That surgery afforded me a lot more mobility. I could get around easier and wear clothing more easily. I even tried prosthetics for a while, and I walked well enough using prosthetic legs and forearm crutches, but it was cumbersome and slow compared to the speed at which I could “walk” around on my hands, or wheel around in my pint size wheelchair. Eventually the prosthetics went into a bag in the basement. I find that wheelchairs are just much more practical for doing the things I want to do in life. Lots of people think wheelchairs are limiting, but to me they mean freedom. Now I have all kinds of wheelchairs for all kinds of activities.
Other than the knee disarticulation, medically I have not really had any big issues. Although kidney infections do come and go, I haven’t had to have other surgeries. I think swimming and athletics keeps me very healthy because I’m very active and I have to eat the right things. I became very involved with wheelchair sports and swimming at the age of three, mostly because my older sister was involved in these activities and I wanted to do everything she did. She has a spinal cord injury. When I was 12, I made the transition from junior wheelchair sports to a focus on Paralympic swimming. At age 14 I was selected for the US Women’s swim team to go to the Parapan Games in Guadelajara, Mexico and I took a silver medal there in the 100 Meter breast stroke even though I was running a fever and battling a kidney infection at the time.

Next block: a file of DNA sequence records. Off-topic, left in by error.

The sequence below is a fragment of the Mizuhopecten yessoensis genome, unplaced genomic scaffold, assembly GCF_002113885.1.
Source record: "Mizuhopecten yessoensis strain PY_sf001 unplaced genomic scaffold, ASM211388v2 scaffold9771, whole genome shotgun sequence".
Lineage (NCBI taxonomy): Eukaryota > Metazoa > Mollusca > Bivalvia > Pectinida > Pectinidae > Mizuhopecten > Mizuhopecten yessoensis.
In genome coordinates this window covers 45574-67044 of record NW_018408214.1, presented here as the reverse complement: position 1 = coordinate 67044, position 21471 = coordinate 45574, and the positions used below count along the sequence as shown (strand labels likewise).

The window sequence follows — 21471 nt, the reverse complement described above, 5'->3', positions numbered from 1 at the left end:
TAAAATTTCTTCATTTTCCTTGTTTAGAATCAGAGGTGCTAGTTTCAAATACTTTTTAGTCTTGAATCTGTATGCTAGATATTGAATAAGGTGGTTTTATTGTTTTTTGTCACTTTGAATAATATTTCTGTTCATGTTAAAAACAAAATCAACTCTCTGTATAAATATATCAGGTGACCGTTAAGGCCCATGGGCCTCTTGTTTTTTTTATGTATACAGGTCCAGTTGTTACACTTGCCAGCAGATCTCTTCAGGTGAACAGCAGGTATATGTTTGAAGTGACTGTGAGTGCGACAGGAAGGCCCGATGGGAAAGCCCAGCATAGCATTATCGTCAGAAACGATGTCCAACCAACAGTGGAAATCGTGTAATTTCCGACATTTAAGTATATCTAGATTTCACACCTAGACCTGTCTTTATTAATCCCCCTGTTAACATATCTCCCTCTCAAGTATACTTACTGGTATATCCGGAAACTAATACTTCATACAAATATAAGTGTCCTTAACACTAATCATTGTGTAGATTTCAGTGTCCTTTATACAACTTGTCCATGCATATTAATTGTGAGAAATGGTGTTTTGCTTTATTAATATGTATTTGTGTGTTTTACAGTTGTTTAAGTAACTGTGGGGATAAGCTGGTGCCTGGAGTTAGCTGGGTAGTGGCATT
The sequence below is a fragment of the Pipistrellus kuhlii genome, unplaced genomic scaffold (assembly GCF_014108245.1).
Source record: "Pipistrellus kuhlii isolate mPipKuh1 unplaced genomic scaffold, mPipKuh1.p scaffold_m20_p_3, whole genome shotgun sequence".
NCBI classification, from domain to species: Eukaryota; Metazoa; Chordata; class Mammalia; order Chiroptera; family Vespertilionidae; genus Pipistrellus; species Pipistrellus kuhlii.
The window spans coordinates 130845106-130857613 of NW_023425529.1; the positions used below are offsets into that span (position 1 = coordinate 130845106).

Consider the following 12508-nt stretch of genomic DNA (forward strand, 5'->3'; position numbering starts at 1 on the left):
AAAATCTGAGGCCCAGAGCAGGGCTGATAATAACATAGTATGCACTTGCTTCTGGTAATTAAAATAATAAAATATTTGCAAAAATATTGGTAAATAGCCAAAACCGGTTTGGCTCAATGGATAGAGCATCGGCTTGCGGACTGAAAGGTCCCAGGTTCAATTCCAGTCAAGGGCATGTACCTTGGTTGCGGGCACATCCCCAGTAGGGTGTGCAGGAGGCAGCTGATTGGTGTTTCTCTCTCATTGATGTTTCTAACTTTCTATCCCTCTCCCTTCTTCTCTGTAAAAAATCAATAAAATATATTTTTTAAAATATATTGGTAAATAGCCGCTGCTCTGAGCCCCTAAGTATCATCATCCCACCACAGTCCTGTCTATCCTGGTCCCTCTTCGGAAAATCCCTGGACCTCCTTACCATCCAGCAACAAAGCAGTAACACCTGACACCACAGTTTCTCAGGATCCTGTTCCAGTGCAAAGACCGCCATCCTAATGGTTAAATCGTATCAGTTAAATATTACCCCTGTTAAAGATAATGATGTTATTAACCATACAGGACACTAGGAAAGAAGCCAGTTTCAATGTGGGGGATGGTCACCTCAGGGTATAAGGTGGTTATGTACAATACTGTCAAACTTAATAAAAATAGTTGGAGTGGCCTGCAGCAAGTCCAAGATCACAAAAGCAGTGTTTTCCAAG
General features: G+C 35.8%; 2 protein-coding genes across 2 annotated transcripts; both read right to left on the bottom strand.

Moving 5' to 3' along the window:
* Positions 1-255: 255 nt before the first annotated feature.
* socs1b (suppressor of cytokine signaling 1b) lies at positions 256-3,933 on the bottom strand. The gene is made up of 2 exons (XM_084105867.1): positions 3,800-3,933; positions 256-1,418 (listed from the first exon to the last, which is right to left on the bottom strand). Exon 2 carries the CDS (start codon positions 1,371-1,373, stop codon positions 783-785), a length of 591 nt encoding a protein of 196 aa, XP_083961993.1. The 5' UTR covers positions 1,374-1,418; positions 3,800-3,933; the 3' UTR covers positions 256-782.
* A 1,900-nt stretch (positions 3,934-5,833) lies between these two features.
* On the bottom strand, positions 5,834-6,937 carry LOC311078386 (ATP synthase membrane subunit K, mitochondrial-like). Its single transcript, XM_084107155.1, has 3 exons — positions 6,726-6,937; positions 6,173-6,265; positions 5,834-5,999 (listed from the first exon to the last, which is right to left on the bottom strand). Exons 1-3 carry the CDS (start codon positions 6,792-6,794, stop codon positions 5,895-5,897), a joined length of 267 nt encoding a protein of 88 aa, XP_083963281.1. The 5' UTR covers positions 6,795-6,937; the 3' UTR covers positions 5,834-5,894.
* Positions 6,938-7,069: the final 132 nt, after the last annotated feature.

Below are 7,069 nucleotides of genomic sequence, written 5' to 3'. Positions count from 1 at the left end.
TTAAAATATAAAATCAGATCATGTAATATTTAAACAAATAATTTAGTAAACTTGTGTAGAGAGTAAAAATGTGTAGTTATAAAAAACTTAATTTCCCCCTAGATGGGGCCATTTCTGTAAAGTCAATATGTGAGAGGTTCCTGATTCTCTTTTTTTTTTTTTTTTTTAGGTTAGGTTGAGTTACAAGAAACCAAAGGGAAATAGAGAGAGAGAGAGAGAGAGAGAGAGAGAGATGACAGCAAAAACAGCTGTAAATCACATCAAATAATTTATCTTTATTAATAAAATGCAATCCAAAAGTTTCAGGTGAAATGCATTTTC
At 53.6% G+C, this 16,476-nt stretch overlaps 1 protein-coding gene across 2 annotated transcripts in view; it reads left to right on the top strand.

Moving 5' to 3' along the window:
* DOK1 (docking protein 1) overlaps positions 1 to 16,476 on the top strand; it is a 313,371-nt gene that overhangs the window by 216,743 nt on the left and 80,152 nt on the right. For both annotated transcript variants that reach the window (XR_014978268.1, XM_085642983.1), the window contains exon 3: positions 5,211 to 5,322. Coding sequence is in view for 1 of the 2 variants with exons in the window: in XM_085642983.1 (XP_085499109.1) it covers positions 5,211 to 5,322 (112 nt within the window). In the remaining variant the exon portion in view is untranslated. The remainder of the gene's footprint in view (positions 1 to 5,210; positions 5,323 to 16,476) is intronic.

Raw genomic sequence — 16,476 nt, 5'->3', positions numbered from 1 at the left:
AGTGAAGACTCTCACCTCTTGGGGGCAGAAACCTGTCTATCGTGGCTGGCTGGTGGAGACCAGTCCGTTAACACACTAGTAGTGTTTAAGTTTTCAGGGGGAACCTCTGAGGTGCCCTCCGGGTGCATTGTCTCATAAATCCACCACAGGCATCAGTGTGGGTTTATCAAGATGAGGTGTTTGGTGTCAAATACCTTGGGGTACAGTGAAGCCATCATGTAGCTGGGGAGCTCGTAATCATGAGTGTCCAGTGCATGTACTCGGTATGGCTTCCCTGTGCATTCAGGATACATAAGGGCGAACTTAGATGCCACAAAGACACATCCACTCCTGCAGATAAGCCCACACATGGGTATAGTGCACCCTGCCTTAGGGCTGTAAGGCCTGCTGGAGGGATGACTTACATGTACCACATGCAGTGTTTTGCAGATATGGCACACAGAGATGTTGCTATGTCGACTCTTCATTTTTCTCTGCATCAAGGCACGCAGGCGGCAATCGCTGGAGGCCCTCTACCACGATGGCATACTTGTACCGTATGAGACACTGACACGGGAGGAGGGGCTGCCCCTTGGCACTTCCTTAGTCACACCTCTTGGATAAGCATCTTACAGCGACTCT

As far as school goes, I just go to a regular high school. In elementary school I played the trumpet in the school band, and in high school I joined the school crew rowing team as the coxswain. Our boat took 3rd place in the state finals. I usually take honors classes, and I have some great friends. There is no question that I will drive a car, go on to college, and choose a profession that matches my skills. I don’t have any educational limits.
Another thing I did when I was 14 was to found an organization for people with SA/CRS. I had met a few people who were like me at wheelchair sports events, but when I looked on the internet, all I saw was old and depressing information. I decided to set up an organization to change that perception. Being unique in physical appearance and having SA/CRS has not prevented me from doing anything I want to do. Of course, there are some things I need assistance with, but doesn’t everybody need a little help sometimes? Even though I’m very tiny, I can climb up onto pretty much anything. I can get pretty much anywhere I want to go in either my wheelchair or by walking on my hands. I have a regular life just like anyone else, except that I do get up at 4:00 AM to go to swim practice. Having SA/CRS has not prevented me from being anything I want to be. In fact, it’s probably provided me with opportunities instead, like swimming for the USA Paralympic team, and meeting people from all over the world through swimming and through the organization. I started having ‘meet ups’ with people all over the country. My message is, even though I’m still young, I’ve already had an amazing life and I want to make sure that other people with SA/CRS and their families have the support they need so that their lives can be just as amazing.